Greg Neuschafer (’73) Returns to UW-Green Bay to Launch His New Book through the Teaching Press

Greg Neuschafer signs a copy of his book, Lower Fox River PCB Cleanup Timeline, on Oct. 18 in the Brown County STEM Innovation Center (Joey Prestley)

Reading Time: 6 Minutes

To describe him in just one word, Captain Greg Neuschafer is thorough. That’s the impression he gave at the October 18 launch of his book, Lower Fox River PCB Cleanup Timeline: Introducing An Electronic Reference Library through the UW-Green Bay Teaching Press. During the time he spoke, he wove together stories of a lifetime of adventure, an unfolding environmental catastrophe and an ethos of collaboration that culminated in a one-of-a-kind book.

In a room roughly the size of a two-car garage in the Brown County STEM Innovation Building, Neuschafer stood behind a podium, checking and rechecking his notes, adjusting the camera for the Zoom broadcast launch party while the in-person attendees filed in. Those present, a mixture of Teaching Press interns, students, community collaborators, and old friends of Greg’s, took their seats around the horseshoe table setup. “Get more chairs,” Dr. Rebecca Meacham, the UW-Green Bay English Department Co-Chair and director of the Teaching Press, instructed two of her students. They left the room and returned shortly after with chairs to fill the inner horseshoe. There still weren’t enough seats. Neuschafer seemed surprised his event was now standing-room-only. After a brief introduction, he began to speak.

Copies of Lower Fox River PCB Cleanup Timeline are seen at the book’s launch party on Oct. 18 in the Brown County STEM Innovation Center (Joey Prestley)

A Life Fueled by Water

When Greg Neuschafer tells a story, he tells all of it. As he spoke, covering both the subject of the book and the process of creating it, he started at the start, recalling his upbringing on a dairy farm in Fremont along the Wolf River. Growing up, Neuschafer felt a duty to protect the river that sustained the livelihood of three generations of farmers before him. “Our DNA is figuratively infused with a conservation philosophy and practice,” he told the crowd.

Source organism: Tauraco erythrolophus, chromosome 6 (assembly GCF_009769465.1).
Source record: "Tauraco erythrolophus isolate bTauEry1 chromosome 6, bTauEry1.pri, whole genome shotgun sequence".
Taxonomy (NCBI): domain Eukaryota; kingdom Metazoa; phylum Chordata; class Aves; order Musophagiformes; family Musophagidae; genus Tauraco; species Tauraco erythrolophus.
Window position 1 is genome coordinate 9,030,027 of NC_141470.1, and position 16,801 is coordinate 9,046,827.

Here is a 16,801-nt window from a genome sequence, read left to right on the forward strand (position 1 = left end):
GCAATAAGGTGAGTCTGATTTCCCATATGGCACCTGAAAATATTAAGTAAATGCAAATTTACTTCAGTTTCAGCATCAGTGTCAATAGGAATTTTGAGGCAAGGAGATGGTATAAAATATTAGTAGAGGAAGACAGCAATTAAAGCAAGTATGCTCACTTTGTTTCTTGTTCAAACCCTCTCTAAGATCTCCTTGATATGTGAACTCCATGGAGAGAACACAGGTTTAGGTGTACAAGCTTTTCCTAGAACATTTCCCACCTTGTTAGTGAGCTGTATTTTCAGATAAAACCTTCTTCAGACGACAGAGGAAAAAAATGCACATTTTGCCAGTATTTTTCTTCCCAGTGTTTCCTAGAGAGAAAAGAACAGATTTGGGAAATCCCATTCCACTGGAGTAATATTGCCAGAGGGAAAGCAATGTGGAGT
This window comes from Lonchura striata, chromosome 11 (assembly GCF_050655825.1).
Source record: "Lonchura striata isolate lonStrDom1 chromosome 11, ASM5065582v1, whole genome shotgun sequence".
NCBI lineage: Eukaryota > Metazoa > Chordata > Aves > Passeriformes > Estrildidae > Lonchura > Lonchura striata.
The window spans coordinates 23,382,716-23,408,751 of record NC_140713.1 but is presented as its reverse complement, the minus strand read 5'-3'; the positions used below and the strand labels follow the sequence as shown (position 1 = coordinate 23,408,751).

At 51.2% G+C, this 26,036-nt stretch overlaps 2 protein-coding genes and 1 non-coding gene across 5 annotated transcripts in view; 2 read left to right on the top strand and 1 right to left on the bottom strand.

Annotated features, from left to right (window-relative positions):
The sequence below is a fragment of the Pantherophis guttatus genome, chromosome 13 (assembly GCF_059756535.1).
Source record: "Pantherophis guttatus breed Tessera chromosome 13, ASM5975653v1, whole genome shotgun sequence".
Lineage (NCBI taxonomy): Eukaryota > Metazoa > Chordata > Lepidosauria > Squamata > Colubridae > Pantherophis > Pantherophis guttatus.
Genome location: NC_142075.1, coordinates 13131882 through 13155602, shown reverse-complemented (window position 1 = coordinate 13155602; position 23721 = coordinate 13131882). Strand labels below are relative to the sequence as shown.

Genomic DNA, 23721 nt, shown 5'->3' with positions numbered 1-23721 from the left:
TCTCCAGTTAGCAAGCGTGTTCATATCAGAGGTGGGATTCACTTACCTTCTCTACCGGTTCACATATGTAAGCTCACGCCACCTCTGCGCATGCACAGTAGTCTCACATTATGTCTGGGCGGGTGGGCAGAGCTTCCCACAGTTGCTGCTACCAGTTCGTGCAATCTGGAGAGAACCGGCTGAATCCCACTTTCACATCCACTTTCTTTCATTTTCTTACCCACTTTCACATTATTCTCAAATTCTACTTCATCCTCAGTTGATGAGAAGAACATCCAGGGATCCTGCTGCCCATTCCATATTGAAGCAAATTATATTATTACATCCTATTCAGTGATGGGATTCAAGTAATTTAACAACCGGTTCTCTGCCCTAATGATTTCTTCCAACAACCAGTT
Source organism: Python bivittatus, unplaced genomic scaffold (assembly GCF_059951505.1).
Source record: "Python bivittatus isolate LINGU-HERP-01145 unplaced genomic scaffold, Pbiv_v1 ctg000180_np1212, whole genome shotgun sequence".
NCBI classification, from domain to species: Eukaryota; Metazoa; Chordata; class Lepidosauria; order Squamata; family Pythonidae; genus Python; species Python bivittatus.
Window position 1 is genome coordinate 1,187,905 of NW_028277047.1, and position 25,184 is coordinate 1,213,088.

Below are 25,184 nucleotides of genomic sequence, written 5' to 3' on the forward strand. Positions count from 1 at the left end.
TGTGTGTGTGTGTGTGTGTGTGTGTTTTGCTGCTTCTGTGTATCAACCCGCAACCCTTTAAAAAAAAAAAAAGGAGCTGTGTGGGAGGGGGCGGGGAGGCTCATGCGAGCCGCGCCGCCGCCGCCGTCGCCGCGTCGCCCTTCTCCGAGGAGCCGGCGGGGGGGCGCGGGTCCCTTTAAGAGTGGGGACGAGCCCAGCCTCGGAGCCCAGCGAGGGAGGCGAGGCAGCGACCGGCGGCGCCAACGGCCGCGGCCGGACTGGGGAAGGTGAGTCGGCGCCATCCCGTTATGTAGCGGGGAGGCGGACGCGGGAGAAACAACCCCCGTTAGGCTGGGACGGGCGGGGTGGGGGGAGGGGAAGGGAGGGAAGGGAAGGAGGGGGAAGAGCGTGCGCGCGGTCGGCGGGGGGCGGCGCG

Neuschafer’s connection to the water and its stewardship led him to pursue an Environmental Sciences degree at UW-Green Bay. He graduated in 1973 and completed an MS in Marine Geology through a combined program at UW-Milwaukee and Duke University Marine Laboratory before launching into what would become a 36-year career as a Naval Oceanographer. “I had many adventures,” Neuschafer said of his career, listing working in the Arctic, mapping the ocean floor and chasing hurricanes in an airplane to name a few.

When he retired, Neuschafer realized he had been, “blessed with a great career that was due, in large part, to the teachers and the learning institutions” he attended. “They gave me the tools to be inquisitive and determined that my next adventure had to be to find ways to give back to the schools that gave me my start,” said Neuschafer.

So, he did give back.

He created a water forensics lab for his former high school. He got involved with supporting the Lower Fox River Watershed Monitoring Program—a collaboration between Northeast Wisconsin high schools, university scientists and community partners—in the region he grew up in. And, when he had the idea of creating a book, he came to his alma mater to start the process.

Greg Neuschafer speaks to a crowd at his book launch on Oct. 18 in the Brown County STEM Innovation Center (Joey Prestley)

Research Beginnings

Before the book was ever a book, it was a curiosity. The story’s subject had been developing all of Neuschafer’s life, largely unbeknownst to him. While he grew up along the Wolf River in the 50s, an environmental catastrophe was in the making nearby. Paper mills along the Fox River began producing a new invention, “carbonless copy paper,” created using polychlorinated biphenyls (PCBs). PCBs would be banned by the EPA in 1976 due to suspected negative health effects in humans and wildlife, but not before contaminating 11 million cubic yards of Fox River sediment. While a 1996 EPA study suggested that PCBs were probable human carcinogens, it took until 2004 for a cleanup project to begin.

After retiring—and especially after meeting UW-Green Bay professor Kevin Fermanich through the watershed monitoring program—Neuschafer became fascinated with the PCB cleanup. Wanting to learn more, he sought out a resource that documented all seven decades of the contamination and cleanup history. Finding none, he decided to compile a resource of his own. He began amassing court documents, newspaper articles, notes from conservationists and more in a folder on his computer. As he spoke to the crowd at the launch, he referred to that research as a “perishable commodity.” His goal became to preserve it.